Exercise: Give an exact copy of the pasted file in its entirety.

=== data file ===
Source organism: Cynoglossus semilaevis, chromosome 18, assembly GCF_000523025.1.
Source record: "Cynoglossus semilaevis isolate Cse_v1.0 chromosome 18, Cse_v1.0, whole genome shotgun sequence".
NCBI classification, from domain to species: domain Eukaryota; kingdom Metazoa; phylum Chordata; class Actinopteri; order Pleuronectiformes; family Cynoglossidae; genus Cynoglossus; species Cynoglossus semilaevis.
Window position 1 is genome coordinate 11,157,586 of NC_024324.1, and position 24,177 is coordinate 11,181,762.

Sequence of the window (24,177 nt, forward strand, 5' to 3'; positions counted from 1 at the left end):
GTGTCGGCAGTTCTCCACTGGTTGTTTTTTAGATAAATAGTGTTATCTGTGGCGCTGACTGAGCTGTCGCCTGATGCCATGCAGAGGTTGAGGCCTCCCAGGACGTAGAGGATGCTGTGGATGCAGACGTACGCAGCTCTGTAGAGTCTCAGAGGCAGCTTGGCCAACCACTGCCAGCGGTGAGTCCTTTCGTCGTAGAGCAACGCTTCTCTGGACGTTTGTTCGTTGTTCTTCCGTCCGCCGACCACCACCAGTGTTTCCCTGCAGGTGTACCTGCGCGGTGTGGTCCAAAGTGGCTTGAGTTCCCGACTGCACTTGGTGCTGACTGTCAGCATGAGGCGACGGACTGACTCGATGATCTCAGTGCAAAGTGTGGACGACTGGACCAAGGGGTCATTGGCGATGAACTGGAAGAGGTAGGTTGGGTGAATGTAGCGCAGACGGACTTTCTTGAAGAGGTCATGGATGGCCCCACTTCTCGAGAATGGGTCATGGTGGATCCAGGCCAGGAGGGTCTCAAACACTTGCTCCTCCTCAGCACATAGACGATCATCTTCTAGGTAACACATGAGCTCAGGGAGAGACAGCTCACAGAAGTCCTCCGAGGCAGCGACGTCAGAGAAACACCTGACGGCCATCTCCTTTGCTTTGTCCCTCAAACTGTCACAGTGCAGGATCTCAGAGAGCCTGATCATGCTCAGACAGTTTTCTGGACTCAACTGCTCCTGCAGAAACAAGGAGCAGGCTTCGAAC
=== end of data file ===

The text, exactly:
Source organism: Cynoglossus semilaevis, chromosome 18, assembly GCF_000523025.1.
Source record: "Cynoglossus semilaevis isolate Cse_v1.0 chromosome 18, Cse_v1.0, whole genome shotgun sequence".
NCBI classification, from domain to species: domain Eukaryota; kingdom Metazoa; phylum Chordata; class Actinopteri; order Pleuronectiformes; family Cynoglossidae; genus Cynoglossus; species Cynoglossus semilaevis.
Window position 1 is genome coordinate 11,157,586 of NC_024324.1, and position 24,177 is coordinate 11,181,762.

Sequence of the window (24,177 nt, forward strand, 5' to 3'; positions counted from 1 at the left end):
GTGTCGGCAGTTCTCCACTGGTTGTTTTTTAGATAAATAGTGTTATCTGTGGCGCTGACTGAGCTGTCGCCTGATGCCATGCAGAGGTTGAGGCCTCCCAGGACGTAGAGGATGCTGTGGATGCAGACGTACGCAGCTCTGTAGAGTCTCAGAGGCAGCTTGGCCAACCACTGCCAGCGGTGAGTCCTTTCGTCGTAGAGCAACGCTTCTCTGGACGTTTGTTCGTTGTTCTTCCGTCCGCCGACCACCACCAGTGTTTCCCTGCAGGTGTACCTGCGCGGTGTGGTCCAAAGTGGCTTGAGTTCCCGACTGCACTTGGTGCTGACTGTCAGCATGAGGCGACGGACTGACTCGATGATCTCAGTGCAAAGTGTGGACGACTGGACCAAGGGGTCATTGGCGATGAACTGGAAGAGGTAGGTTGGGTGAATGTAGCGCAGACGGACTTTCTTGAAGAGGTCATGGATGGCCCCACTTCTCGAGAATGGGTCATGGTGGATCCAGGCCAGGAGGGTCTCAAACACTTGCTCCTCCTCAGCACATAGACGATCATCTTCTAGGTAACACATGAGCTCAGGGAGAGACAGCTCACAGAAGTCCTCCGAGGCAGCGACGTCAGAGAAACACCTGACGGCCATCTCCTTTGCTTTGTCCCTCAAACTGTCACAGTGCAGGATCTCAGAGAGCCTGATCATGCTCAGACAGTTTTCTGGACTCAACTGCTCCTGCAGAAACAAGGAGCAGGCTTCGAAC